Cookies on Invasive Species Compendium

Like most websites we use cookies. This is to ensure that we give you the best experience possible.


Continuing to use  means you agree to our use of cookies. If you would like to, you can learn more about the cookies we use.

New! Try our Horizon Scanning Tool (beta) – prioritizing invasive species threats

To help us improve this tool, please provide feedback in our survey


Life history and laboratory host range of Stenopelmus rufinasus, a natural enemy for Azolla filiculoides in South Africa.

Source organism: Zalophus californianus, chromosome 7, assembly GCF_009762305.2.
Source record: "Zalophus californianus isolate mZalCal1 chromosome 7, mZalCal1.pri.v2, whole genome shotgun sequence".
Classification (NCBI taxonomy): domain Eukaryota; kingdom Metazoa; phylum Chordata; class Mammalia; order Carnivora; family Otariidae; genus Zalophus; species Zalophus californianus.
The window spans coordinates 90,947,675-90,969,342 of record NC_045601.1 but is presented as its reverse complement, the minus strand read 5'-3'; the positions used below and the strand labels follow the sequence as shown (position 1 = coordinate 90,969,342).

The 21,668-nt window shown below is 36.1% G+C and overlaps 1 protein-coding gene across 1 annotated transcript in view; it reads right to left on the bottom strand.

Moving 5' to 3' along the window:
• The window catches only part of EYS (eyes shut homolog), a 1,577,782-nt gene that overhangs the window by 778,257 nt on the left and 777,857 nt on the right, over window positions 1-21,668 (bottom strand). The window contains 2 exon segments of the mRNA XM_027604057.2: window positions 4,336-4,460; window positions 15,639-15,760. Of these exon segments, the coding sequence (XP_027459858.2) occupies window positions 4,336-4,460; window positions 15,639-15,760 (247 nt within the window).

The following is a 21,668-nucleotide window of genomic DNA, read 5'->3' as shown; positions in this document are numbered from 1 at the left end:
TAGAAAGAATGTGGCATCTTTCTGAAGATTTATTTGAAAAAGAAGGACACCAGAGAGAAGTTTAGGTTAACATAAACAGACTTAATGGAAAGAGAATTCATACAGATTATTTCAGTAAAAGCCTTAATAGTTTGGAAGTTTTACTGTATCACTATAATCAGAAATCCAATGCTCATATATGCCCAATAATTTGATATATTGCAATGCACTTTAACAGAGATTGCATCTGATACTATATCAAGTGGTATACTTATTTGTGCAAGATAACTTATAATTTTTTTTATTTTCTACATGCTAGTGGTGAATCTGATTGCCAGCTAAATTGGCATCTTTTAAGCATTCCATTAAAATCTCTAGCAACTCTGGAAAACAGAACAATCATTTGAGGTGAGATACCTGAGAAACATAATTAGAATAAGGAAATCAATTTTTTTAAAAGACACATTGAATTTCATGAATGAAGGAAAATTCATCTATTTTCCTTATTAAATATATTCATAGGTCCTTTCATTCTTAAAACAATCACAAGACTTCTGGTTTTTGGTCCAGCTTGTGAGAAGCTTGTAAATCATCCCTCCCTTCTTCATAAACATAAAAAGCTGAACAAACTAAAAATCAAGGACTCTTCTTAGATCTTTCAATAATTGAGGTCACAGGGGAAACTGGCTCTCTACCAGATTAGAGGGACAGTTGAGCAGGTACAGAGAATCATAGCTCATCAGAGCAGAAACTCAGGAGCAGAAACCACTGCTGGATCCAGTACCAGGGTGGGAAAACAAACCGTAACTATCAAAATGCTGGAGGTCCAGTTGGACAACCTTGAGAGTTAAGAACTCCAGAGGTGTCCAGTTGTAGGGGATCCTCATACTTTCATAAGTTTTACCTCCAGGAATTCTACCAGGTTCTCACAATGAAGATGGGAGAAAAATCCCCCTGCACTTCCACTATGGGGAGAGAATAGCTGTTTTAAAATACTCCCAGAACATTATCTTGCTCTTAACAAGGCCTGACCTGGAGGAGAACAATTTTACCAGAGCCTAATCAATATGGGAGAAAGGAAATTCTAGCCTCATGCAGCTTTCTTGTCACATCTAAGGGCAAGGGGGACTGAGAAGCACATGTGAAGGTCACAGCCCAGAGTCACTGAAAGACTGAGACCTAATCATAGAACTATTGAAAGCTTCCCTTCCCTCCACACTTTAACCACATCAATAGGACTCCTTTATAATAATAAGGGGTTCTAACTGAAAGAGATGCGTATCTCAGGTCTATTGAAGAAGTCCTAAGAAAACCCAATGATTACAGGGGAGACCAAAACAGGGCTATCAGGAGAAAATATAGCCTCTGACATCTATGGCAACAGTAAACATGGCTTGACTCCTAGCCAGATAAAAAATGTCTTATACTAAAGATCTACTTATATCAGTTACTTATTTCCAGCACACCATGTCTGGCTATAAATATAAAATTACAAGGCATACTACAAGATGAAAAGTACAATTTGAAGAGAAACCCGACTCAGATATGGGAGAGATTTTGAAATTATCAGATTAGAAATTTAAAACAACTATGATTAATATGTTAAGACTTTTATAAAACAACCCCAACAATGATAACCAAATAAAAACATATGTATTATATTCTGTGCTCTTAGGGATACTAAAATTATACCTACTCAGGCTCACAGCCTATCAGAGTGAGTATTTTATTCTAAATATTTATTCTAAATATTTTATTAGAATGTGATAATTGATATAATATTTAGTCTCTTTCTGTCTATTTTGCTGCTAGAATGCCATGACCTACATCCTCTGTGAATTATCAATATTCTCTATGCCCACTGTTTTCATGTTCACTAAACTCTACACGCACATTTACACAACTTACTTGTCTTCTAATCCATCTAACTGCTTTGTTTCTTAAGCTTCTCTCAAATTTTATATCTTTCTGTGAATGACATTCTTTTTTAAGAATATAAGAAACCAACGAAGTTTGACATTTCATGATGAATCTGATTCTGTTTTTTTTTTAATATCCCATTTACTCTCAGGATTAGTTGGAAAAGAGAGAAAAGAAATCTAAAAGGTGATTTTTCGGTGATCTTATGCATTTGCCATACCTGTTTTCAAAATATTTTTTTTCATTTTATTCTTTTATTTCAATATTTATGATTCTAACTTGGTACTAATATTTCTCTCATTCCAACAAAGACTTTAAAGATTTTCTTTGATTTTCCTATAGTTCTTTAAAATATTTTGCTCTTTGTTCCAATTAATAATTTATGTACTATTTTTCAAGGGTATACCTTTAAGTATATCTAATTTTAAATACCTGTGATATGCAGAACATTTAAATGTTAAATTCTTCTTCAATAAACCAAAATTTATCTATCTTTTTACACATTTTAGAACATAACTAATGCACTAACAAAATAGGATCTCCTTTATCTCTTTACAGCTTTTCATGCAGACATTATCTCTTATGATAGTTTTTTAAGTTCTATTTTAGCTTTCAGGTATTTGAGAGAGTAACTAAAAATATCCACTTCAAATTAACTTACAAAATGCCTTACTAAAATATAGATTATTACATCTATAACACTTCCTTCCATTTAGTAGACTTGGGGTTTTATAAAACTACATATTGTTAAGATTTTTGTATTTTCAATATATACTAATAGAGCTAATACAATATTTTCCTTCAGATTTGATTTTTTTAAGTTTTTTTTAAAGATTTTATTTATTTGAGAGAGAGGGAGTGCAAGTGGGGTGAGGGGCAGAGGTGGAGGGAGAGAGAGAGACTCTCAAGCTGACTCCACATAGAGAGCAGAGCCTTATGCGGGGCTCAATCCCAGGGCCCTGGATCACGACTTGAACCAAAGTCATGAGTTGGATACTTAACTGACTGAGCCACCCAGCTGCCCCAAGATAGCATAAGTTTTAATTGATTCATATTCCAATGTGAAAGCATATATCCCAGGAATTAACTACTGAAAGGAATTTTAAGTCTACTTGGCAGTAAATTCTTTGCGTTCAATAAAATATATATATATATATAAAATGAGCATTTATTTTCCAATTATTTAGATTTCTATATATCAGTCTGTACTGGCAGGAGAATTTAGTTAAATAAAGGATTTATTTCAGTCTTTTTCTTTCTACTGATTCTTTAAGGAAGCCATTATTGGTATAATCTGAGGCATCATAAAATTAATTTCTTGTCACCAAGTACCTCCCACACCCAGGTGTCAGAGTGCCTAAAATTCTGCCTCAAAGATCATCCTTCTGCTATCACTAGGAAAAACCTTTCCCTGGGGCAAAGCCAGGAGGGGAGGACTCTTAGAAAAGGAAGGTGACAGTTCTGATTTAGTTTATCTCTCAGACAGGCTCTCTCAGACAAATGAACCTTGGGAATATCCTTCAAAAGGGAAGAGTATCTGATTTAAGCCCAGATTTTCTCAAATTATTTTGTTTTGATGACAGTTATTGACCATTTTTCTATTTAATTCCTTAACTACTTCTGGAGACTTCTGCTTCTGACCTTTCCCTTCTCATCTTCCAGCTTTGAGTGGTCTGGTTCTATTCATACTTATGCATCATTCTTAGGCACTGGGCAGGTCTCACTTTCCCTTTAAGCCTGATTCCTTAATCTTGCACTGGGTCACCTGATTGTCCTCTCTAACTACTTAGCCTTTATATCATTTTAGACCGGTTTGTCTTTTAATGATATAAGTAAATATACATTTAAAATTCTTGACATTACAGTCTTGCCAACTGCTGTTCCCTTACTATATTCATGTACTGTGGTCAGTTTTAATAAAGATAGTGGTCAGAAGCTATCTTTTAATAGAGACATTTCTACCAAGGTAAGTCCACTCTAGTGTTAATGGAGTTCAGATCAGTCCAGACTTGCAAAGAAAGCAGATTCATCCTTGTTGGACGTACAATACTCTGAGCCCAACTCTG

The frond-feeding weevil, Stenopelmus rufinasus, was imported into quarantine for testing as a potential natural enemy for the invasive fern Azolla filiculoides in South Africa. Adult S. rufinasus lived for approximately 55 days during which the females produced on average 325 offspring. The developmental period for the immature stages (egg, three larval instars and pupation) was about 20 days indicating the potential for several overlapping generations per year. Both the adults and larvae caused severe damage to A. filiculoides in the laboratory. Host specificity of this insect was determined by adult no-choice oviposition and larval starvation tests on 31 plant species in 19 families. Adult feeding, oviposition and larval development was only recorded on the Azolla species tested (A. filiculoides, A. pinnata subsp. poss. asiatica, A. pinnata subsp. africana and A. nilotica). A. filiculoides was significantly the most suitable host for the weevil. The low adult emergence from A. nilotica and A. pinnata subsp. africana would most probably prevent the weevil from establishing on them in the field. A. pinnata subsp. poss. asiatica, which supported greater development, is thought to be introduced and has a weedy phenology in South Africa and is thus of low conservation value. Therefore, any damage inflicted on this plant in the field may be an acceptable trade-off for the predicted impact of S. rufinasus on the aggressive exotic weed, A. filiculoides.